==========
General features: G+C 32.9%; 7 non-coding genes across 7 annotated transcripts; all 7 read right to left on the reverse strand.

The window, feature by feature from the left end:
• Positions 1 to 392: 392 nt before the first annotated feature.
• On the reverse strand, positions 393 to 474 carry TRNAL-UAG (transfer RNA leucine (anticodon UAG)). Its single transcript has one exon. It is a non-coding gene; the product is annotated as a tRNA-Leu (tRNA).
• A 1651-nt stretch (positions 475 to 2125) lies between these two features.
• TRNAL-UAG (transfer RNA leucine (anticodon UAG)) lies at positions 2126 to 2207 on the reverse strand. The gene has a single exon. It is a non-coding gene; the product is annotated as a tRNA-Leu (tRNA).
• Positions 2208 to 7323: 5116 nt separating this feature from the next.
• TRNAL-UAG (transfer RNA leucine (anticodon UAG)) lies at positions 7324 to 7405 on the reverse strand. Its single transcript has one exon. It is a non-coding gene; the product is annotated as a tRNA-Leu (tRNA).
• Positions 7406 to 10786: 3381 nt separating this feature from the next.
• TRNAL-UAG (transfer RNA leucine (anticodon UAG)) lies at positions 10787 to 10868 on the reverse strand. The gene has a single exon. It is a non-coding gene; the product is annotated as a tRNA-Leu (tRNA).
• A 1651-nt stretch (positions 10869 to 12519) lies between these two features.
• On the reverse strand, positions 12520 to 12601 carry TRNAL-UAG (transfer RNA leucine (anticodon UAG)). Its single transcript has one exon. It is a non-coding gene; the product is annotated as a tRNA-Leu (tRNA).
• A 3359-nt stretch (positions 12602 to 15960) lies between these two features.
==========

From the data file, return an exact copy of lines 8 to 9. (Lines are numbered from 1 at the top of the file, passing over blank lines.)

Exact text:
• TRNAL-UAG (transfer RNA leucine (anticodon UAG)) lies at positions 7324 to 7405 on the reverse strand. Its single transcript has one exon. It is a non-coding gene; the product is annotated as a tRNA-Leu (tRNA).
• Positions 7406 to 10786: 3381 nt separating this feature from the next.